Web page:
|M.Sc Student||Langzam-Sinai Ronit|
|Subject||Neutral and Ionizable Polymeric Hydrogels in Biomedical|
|Department||Department of Biomedical Engineering||Supervisors||PROFESSOR EMERITUS Yoram Lanir|
|PROFESSOR EMERITUS Noah Lotan|
|MS. Sarit Sivan|
The main goals of this research were to further understand the relationship among the mode of preparation of hydrogels, their composition and mechanical properties and to find a biomaterial the mechanical properties of which resembles those of the human cartilage.
As part of this study, hydrogels were prepared using acrylamide as monomer and N,N`-methylenebis (acrylamide) or diethyleneglycol divinyl ether as cross-linker. These materials differed from one another in their polymer content (up to 30 %), cross-link density (up to 35 mol % ) and cross-linking agent. Such a combination of high concentrations of polymer and cross-linker seem not to have been reported before. In order to achieve a high cross-link density, either addition of an organic solvent to the polymerization mixture or heating this mixture were performed. A few of the gels prepared carry ionizable sulfonate groups.
All hydrogels prepared were studied for their compression and swelling characteristics. We found that the compression moduli and swelling ratios increase with increasing polymer concentration. However, their dependence on the cross-link density is complex. Thus, upon increasing the cross-link density, swelling ratios decrease monotonically, while compression moduli increase, decrease and increase again. This behavior might stem from structural non-homogeneity of the tri-dimensional polymeric network, an outcome of the specific copolymerization kinetics of the participating monomers. The modulus was found to be lower when polymerization was performed in the presence of an organic solvent, but unaffected by heating . The swelling characteristics of ionizable hydrogels are highly dependent on the pH of the equilibrating medium.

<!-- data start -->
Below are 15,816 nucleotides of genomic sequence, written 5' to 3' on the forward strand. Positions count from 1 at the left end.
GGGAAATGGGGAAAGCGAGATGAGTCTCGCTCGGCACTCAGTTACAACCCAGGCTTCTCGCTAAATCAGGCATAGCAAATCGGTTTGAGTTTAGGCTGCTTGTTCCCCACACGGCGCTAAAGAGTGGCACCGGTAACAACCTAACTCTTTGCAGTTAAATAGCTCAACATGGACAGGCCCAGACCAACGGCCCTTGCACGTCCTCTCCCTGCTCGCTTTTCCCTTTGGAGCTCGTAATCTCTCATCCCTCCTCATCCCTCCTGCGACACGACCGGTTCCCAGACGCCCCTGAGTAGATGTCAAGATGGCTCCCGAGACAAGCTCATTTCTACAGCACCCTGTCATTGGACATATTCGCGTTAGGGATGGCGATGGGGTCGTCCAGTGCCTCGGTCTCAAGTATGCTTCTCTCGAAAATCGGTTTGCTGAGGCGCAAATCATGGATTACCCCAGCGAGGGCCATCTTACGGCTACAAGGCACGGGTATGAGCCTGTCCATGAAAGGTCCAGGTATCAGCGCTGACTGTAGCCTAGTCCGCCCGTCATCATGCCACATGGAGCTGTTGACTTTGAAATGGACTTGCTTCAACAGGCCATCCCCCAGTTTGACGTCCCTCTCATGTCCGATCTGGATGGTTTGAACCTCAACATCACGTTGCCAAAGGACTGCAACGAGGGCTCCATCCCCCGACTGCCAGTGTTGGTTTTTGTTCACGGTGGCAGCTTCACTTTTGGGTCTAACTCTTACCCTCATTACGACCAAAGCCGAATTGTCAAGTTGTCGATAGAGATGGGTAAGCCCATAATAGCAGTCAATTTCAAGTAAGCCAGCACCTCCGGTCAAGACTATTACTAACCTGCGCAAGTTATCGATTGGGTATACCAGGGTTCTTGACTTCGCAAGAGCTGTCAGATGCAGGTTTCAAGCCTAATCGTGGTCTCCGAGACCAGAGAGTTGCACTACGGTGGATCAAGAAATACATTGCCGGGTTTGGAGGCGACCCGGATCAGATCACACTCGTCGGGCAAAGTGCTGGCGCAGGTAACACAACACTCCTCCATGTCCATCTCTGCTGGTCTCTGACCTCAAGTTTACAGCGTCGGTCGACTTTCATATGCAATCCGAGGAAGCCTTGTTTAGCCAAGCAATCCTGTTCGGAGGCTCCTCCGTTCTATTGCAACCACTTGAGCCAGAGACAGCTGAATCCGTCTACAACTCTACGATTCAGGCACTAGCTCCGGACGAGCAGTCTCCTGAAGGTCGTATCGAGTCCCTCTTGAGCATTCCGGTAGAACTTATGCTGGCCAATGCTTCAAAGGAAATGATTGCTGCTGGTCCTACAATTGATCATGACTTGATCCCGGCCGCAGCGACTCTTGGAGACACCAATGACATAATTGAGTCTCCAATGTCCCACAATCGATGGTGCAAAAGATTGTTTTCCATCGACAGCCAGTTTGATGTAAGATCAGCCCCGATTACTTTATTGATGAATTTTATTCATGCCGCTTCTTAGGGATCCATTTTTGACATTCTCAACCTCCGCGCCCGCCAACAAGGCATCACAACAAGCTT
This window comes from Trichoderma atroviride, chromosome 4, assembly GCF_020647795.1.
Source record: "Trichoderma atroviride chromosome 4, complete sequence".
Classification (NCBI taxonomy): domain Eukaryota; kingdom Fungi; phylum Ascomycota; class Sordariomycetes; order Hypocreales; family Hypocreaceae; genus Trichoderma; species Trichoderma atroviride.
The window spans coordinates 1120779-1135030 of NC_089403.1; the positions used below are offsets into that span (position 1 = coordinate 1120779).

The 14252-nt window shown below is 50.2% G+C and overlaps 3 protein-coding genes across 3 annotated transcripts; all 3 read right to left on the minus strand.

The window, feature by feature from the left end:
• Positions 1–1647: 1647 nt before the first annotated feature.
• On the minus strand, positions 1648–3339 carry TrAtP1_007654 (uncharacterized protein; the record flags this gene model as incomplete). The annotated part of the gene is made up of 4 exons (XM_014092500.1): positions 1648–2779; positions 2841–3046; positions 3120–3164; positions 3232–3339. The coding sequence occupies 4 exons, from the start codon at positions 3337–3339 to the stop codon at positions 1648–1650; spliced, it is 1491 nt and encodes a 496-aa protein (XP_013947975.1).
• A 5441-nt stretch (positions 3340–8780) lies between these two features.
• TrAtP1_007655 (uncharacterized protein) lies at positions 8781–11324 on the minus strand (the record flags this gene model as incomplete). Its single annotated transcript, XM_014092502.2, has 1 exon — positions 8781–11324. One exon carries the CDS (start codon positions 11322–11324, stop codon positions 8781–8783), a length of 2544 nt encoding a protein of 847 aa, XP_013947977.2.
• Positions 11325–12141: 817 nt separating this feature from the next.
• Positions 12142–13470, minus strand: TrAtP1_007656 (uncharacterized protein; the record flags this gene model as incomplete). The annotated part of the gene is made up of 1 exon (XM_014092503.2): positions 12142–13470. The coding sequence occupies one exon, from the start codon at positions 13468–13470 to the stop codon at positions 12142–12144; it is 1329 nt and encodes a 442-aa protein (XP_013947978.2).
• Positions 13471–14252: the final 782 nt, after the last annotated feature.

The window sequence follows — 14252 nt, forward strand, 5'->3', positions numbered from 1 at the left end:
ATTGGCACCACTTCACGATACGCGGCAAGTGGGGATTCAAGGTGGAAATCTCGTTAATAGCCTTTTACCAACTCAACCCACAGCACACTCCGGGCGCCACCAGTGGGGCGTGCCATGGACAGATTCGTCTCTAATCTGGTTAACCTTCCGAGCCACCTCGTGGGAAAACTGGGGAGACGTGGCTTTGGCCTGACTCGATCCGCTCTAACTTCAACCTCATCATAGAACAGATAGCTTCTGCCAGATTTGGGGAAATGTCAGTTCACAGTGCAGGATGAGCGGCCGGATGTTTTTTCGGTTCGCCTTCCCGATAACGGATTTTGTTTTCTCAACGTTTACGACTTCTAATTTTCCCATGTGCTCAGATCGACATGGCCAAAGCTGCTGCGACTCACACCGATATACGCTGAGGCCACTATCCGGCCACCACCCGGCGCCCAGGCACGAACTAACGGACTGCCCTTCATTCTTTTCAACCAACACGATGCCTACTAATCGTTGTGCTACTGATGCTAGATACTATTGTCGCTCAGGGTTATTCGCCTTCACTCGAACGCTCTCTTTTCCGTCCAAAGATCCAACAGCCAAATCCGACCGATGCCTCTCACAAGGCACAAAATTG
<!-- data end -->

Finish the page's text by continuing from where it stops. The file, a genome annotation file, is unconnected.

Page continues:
The data obtained were analyzed using the statistical theory of Flory. The thus calculated cross-link density is lower than expected from the concentrations of the reacting components. Probably, not all the vinylic groups of the cross-linking molecules participate in formation of the polymeric network.
Among the materials produced, five exhibit compression moduli in the range of 1-2 MPa, similar to that of human cartilage. Two of these are electro-neutral, contain 20% polymer and have experimental cross-link densities of 30 and 35 mol%, respectively. The other three carry charged sulfonate groups, also contain 20% polymer, yet their experimental cross-link densities are only 5, 7 and 10 mol%, respectively. Hence, to some extent, the presence of ionized groups leads to mechanical characteristics similar to the ones promoted by more extensive cross-linking. Possibly, this is due to the electrostatic repulsion prevailing between the negatively charged sulfonate moieties.